char *strncat(char *destination, const char *source, size_t n);
The strncat function copies up to n characters from source onto the end of destination, starting from the null-terminator character of destination. Again, if you run out of space in destination before reaching the end of source, you won't get a null-terminated string back. And, to replace sprintf, you can use snprintf
int snprintf(char *destination, size_t n, const char *format, ...);
which will only write a string of n bytes into the memory pointed to by destination, protecting you from an attacker's writing arbitrary data into your string when you do something like
sprintf(dest, "The user entered: %s", user_input_string);
which allows the result stored in dest to be as long as is necessary to store the user_input_string.

Although we've only looked at examples where the size of memory was allocated at compile time, and consequently ended up on the stack, similar problems apply to memory allocated during program execution. Although I don't know of a way an attacker would be able to change the flow of control by modifying memory allocated on the heap, simply by changing variables an attacker could cause problems (imagine having a username field that your program uses for access control, and that an attacker can find a way to change that memory).

Double Free Attack

Another, more sophisticated attack, is the double free attack that affects some implementations of malloc. The attack can happen when you call free on a pointer that has already been freed before you have re-initialized the pointer with a new memory address:
/* code */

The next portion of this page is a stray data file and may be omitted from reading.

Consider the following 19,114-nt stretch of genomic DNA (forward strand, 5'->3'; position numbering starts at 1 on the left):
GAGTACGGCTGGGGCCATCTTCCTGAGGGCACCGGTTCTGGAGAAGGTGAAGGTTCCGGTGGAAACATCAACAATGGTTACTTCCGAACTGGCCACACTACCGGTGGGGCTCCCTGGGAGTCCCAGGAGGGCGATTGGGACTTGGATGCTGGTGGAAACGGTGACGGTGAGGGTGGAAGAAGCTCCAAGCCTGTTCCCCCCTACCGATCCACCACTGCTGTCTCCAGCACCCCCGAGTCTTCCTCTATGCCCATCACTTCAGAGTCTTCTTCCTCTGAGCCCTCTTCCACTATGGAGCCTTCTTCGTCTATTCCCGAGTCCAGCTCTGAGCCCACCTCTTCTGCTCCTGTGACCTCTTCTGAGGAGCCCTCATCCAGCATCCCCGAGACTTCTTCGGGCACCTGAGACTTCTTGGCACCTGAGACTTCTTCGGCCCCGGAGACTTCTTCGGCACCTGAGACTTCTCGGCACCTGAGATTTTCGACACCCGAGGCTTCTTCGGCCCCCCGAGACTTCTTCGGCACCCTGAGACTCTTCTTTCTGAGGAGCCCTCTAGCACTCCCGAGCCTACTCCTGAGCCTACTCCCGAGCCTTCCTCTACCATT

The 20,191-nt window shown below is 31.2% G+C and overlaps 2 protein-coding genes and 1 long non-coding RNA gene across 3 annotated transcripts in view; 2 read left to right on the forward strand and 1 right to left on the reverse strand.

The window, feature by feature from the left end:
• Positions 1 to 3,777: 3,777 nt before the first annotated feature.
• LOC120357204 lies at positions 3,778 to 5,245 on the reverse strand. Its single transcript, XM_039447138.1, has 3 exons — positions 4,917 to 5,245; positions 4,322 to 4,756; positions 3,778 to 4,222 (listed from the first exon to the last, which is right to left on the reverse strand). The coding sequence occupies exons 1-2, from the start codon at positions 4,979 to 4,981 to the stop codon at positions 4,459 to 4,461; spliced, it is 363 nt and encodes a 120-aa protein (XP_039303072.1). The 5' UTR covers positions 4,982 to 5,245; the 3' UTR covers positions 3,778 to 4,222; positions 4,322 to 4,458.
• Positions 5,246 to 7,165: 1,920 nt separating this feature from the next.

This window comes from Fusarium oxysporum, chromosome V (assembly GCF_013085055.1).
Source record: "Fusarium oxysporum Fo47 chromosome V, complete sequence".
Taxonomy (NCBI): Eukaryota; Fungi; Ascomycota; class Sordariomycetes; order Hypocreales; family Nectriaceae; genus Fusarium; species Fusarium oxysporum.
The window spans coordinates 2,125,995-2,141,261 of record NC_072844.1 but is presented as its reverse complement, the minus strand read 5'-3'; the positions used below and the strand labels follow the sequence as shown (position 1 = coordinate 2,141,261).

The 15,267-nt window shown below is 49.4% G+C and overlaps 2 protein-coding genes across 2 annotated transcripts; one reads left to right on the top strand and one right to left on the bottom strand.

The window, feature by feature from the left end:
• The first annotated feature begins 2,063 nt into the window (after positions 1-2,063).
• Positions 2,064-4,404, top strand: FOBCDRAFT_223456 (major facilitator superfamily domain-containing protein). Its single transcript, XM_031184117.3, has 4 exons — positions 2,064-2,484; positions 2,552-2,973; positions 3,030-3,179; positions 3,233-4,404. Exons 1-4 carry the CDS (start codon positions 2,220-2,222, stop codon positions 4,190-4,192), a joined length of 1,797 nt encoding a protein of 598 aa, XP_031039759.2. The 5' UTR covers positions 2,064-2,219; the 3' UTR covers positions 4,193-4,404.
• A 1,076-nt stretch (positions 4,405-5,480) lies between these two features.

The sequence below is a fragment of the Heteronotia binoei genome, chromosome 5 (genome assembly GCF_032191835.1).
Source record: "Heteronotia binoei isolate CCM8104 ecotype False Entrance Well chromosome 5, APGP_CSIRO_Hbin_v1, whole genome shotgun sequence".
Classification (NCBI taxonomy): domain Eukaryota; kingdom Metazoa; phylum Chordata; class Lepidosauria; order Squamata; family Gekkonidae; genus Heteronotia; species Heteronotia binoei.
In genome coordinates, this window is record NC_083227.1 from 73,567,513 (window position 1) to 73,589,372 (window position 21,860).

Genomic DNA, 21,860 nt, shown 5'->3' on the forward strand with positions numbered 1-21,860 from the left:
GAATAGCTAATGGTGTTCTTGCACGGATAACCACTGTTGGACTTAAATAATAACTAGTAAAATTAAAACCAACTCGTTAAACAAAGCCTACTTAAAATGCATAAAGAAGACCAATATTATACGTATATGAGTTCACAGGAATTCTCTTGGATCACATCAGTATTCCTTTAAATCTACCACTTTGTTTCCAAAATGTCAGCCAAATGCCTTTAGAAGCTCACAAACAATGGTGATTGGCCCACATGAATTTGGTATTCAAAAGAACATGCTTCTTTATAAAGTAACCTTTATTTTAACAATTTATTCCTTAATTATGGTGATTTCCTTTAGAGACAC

This shouldn't ever need to happen in your code. The easiest way to avoid it is simply to set your pointer to point to NULL once you've freed it:
free(x); x = NULL;
/* code */
Since free(NULL) is a valid operation that doesn't do anything, you're safe. Of course, this doesn't protect you from code that frees memory without telling you (or without making it obvious that memory is getting freed). One way of detecting these types of problems is to use a memory error detector such Valgrind to ensure that you only execute valid operations. (Valgrind will also detect use of initialized memory, use of invalid memory such as is the case with buffer overflows, and memory leaks.) Since the double free problem is one that should show up more or less regardless of user input -- you don't need a malicious attempt to overflow the buffer to test for double frees -- Valgrind is a good tool for finding these bugs. Of course, this isn't always the case. For instance, a double free vulnerability in the zlib library (CERT Advisory) required a certain type of user input to even cause free to be called twice on the same memory.

This bug is harder to exploit than potential buffer overflows, and it also relies on a particular implementation of the memory allocation system. Nevertheless, it's important to ensure that your code correctly frees only valid blocks of memory.